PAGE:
Defense of a battery case requires skilled criminal defense attorney. For either type of battery, prosecutors must prove that the defendant intended to touch the victim. For a simple battery, your attorney could argue that the touching was an accident, such as bumping into someone in a crowded bar.

Aggravated battery has an added burden of proof. The prosecution must show not only intent to make physical contact but also intent to do bodily harm. In one bizarre case, a Key West wedding ended early when a groomsman was showing off his knife skills after a round of drinks at the bar and accidentally stabbed the groom in the thigh. Because witnesses and even the groom agreed that the groomsman didn’t intend harm, he was charged not with aggravated battery but only with criminal mischief, disorderly conduct and improper exhibition of a dangerous weapon.

If you have been charged with battery, retaining a skilled defense attorney who has successfully handled battery cases can make all the difference. Even if a deadly weapon is involved, as in the Key West wedding case, your lawyer could argue that you didn’t intend to hurt anyone or that it was an accident. Other potential defenses against aggravated battery charges include arguing accidental harm, self-defense, mutual combat or alibi.

Not matter how serious you perceive your case to be, contact a lawyer right away.

Alan Fowler and his law firm, Key West Criminal Defense, are a team of attorneys and paralegals who have successfully defended clients in aggravated battery cases in Key West, the Florida Keys, and Monroe County, Florida. Call (305) 417-9378 or contact us online for a free consultation.

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Uncategorized

How a Lawyer Can Defend You After a Marine Life Violation Charge

Key West offers abundant opportunities to enjoy marine activities, whether you are a deep-sea fishing or flats fishing enthusiast. But it’s easy to run afoul of the vast network of Florida laws protecting fish and other marine life. Anything from not having the right license to going over the maximum lobster catch allowed could land you in trouble. You could receive a ticket or you could be charged with a misdemeanor for a more serious violation, such as spearfishing with a bangstick or powerhead.

Your first line of defense is learning the rules that pertain to your activity. For saltwater activities in the Keys and elsewhere in the state, review fishing rules and regulations before leaving shore.

The Florida Fish and Wildlife Conservation Commission is the agency that monitors and enforces state and federal statutes. FWC officers patrol on and offshore and can issue citations or conduct investigations concerning marine-life crimes. If you are stopped by FWC officials, be polite but explain that you would like to have your lawyer present for any questioning. At that point an officer should stop questioning you. Even if an officer tells you that you are facing only a small fine, do not take the promise at face value. The officer could be hoping you will give up additional information. Contacting a lawyer right away can save you in fines and other penalties, including probation or even jail time.

The most serious hunting and fishing violations can result in months of jail time and hundreds of dollars in fines. Contacting an experienced lawyer who is knowledgeable in federal and state marine life laws can help you avoid an unpleasant outcome.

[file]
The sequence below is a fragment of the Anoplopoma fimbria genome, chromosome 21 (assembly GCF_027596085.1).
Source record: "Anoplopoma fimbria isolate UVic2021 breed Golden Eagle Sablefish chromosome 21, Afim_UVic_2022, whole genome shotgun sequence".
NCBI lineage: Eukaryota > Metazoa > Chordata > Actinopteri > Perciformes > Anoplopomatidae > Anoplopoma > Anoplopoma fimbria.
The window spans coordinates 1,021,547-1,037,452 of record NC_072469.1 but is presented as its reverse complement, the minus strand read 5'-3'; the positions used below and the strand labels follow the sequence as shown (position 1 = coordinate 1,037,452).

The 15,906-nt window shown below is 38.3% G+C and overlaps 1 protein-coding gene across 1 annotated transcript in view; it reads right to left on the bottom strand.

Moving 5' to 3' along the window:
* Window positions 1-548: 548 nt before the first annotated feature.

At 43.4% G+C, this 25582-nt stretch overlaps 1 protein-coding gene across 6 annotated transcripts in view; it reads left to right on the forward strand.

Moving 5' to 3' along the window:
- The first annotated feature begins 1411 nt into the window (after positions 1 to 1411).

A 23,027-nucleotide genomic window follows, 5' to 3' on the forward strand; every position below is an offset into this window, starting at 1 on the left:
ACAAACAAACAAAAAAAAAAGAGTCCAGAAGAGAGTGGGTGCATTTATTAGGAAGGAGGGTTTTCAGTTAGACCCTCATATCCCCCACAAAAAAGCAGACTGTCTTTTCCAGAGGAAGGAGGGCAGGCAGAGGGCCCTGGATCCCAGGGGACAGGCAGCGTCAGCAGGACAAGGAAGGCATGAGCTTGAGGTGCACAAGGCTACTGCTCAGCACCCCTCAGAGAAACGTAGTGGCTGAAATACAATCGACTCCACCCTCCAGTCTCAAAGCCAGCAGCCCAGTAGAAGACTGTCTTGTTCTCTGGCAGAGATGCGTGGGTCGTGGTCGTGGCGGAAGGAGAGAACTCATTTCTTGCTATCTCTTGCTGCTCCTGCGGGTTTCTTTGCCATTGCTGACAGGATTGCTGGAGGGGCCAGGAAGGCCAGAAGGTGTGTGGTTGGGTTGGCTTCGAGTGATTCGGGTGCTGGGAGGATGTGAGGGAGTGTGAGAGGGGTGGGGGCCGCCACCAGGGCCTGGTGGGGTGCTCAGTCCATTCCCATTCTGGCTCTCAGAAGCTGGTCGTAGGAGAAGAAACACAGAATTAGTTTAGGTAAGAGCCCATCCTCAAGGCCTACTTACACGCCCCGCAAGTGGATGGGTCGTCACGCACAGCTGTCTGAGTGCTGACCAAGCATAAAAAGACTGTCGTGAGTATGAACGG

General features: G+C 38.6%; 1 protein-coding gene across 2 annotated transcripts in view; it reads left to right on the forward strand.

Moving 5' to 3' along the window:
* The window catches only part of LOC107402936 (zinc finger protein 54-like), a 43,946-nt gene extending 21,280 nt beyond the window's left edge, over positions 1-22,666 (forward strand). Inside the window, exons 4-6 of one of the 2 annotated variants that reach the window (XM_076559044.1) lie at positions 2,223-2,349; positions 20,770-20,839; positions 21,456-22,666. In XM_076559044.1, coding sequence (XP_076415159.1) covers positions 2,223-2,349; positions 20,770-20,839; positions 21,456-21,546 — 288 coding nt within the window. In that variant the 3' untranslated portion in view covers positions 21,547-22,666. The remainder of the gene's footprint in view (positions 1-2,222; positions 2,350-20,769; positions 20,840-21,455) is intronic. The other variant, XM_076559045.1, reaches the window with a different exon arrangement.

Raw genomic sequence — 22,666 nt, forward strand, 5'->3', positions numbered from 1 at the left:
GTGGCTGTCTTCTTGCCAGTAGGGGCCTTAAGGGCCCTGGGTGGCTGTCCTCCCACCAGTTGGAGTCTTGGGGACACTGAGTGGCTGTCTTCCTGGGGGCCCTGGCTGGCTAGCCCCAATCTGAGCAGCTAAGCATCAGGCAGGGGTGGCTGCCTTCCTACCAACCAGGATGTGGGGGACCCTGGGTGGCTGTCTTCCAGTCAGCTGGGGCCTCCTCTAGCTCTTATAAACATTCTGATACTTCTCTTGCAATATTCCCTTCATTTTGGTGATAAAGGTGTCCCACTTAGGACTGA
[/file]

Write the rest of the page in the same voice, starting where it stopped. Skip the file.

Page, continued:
Alan Fowler and his law firm, Key West Criminal Defense, have extensive experience fighting for his clients in marine life violation cases in Key West, the Florida Keys, and Monroe County, Florida. Call (305) 417-9378 or contact us online for a free consultation.

Categories
key west Warrants & Arrest

Five Reasons Not to Talk to the Police Without a Lawyer (and What to do About it if You Did)

Despite the Miranda warnings familiar to every TV crime show audience, people in custody often talk to police and prosecutors without an attorney present. But the TV shows are right: If you are under arrest, you should never submit to police questioning without the presence of an attorney who has experience defending clients in criminal matters.

Here are five reasons why you should consult an experienced criminal lawyer:

  • Your lawyer knows your rights — Often defendants think they are required to give police anything they ask, particularly if they are convinced it will help their case. Not only should you not answer questions without a lawyer, but you should never submit to DNA testing, allow searches or hand over anything to law enforcement without asking a lawyer first.
  • Police and prosecutors may say they want to help you but their goal is to convict — The U.S. justice system is intentionally adversarial, with police and prosecutors seeking convictions while defendants and their lawyers fight to have charges dropped or win acquittals. Any offer to help you in exchange for information should be viewed with suspicion. You need a lawyer to analyze the potential value of cooperation.
  • You may be helping law enforcement build a case — Sometimes defendants, to please their interrogators, give information that is later used against them. Just because an official offers to give you a better deal for cooperating doesn’t mean they are bound by it. Police are allowed to make promises during interrogations and break them. The presence of a lawyer during interrogation puts a check on such practices.
  • Your lawyer can protect you during an interrogation — A good lawyer will advise you on what questions you should or should not answer. He or she will also see through police ploys, such as a friendly offer of a can of soda that is later confiscated to test for DNA. Likewise, when police ask an unfair question or one whose answer could incriminate you, your lawyer can object before you have a chance to give information that could hurt your case.